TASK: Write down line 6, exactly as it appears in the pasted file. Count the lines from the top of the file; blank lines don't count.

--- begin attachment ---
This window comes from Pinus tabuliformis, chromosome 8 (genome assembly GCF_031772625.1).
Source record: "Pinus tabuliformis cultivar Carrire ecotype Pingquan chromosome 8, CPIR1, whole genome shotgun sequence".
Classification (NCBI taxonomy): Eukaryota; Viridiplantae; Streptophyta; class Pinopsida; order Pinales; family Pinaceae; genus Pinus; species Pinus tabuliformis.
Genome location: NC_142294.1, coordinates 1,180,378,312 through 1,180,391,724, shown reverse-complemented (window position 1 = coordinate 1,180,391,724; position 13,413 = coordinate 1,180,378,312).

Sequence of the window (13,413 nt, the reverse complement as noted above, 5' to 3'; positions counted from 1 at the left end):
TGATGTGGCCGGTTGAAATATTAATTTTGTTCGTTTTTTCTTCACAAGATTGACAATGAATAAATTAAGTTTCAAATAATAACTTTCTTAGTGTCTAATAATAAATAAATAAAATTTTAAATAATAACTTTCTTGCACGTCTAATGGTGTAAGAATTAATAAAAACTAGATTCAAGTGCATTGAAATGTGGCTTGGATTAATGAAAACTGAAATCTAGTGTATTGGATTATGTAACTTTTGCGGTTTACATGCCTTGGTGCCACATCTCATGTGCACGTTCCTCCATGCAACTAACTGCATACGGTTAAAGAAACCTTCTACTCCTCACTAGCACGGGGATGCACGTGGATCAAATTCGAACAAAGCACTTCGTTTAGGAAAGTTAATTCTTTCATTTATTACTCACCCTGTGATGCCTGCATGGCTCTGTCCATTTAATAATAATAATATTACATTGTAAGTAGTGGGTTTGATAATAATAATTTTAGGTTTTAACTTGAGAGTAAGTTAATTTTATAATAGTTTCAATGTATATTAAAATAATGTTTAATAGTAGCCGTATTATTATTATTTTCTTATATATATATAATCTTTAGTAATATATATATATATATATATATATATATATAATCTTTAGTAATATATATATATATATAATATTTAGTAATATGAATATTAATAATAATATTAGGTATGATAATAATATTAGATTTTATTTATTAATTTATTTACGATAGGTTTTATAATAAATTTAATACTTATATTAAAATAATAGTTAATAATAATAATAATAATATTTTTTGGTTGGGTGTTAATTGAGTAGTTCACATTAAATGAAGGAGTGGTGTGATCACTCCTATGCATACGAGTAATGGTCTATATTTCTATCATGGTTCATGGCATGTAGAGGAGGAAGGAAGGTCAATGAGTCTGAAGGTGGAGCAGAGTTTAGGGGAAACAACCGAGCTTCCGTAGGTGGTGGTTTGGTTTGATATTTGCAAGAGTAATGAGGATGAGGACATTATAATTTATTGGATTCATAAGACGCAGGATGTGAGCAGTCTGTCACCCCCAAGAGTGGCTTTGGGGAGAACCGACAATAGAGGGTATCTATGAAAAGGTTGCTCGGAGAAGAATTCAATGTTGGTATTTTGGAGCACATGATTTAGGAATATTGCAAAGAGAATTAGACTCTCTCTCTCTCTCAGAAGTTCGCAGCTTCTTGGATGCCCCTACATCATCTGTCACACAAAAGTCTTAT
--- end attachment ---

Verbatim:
TGATGTGGCCGGTTGAAATATTAATTTTGTTCGTTTTTTCTTCACAAGATTGACAATGAATAAATTAAGTTTCAAATAATAACTTTCTTAGTGTCTAATAATAAATAAATAAAATTTTAAATAATAACTTTCTTGCACGTCTAATGGTGTAAGAATTAATAAAAACTAGATTCAAGTGCATTGAAATGTGGCTTGGATTAATGAAAACTGAAATCTAGTGTATTGGATTATGTAACTTTTGCGGTTTACATGCCTTGGTGCCACATCTCATGTGCACGTTCCTCCATGCAACTAACTGCATACGGTTAAAGAAACCTTCTACTCCTCACTAGCACGGGGATGCACGTGGATCAAATTCGAACAAAGCACTTCGTTTAGGAAAGTTAATTCTTTCATTTATTACTCACCCTGTGATGCCTGCATGGCTCTGTCCATTTAATAATAATAATATTACATTGTAAGTAGTGGGTTTGATAATAATAATTTTAGGTTTTAACTTGAGAGTAAGTTAATTTTATAATAGTTTCAATGTATATTAAAATAATGTTTAATAGTAGCCGTATTATTATTATTTTCTTATATATATATAATCTTTAGTAATATATATATATATATATATATATATATATAATCTTTAGTAATATATATATATATATAATATTTAGTAATATGAATATTAATAATAATATTAGGTATGATAATAATATTAGATTTTATTTATTAATTTATTTACGATAGGTTTTATAATAAATTTAATACTTATATTAAAATAATAGTTAATAATAATAATAATAATATTTTTTGGTTGGGTGTTAATTGAGTAGTTCACATTAAATGAAGGAGTGGTGTGATCACTCCTATGCATACGAGTAATGGTCTATATTTCTATCATGGTTCATGGCATGTAGAGGAGGAAGGAAGGTCAATGAGTCTGAAGGTGGAGCAGAGTTTAGGGGAAACAACCGAGCTTCCGTAGGTGGTGGTTTGGTTTGATATTTGCAAGAGTAATGAGGATGAGGACATTATAATTTATTGGATTCATAAGACGCAGGATGTGAGCAGTCTGTCACCCCCAAGAGTGGCTTTGGGGAGAACCGACAATAGAGGGTATCTATGAAAAGGTTGCTCGGAGAAGAATTCAATGTTGGTATTTTGGAGCACATGATTTAGGAATATTGCAAAGAGAATTAGACTCTCTCTCTCTCTCAGAAGTTCGCAGCTTCTTGGATGCCCCTACATCATCTGTCACACAAAAGTCTTAT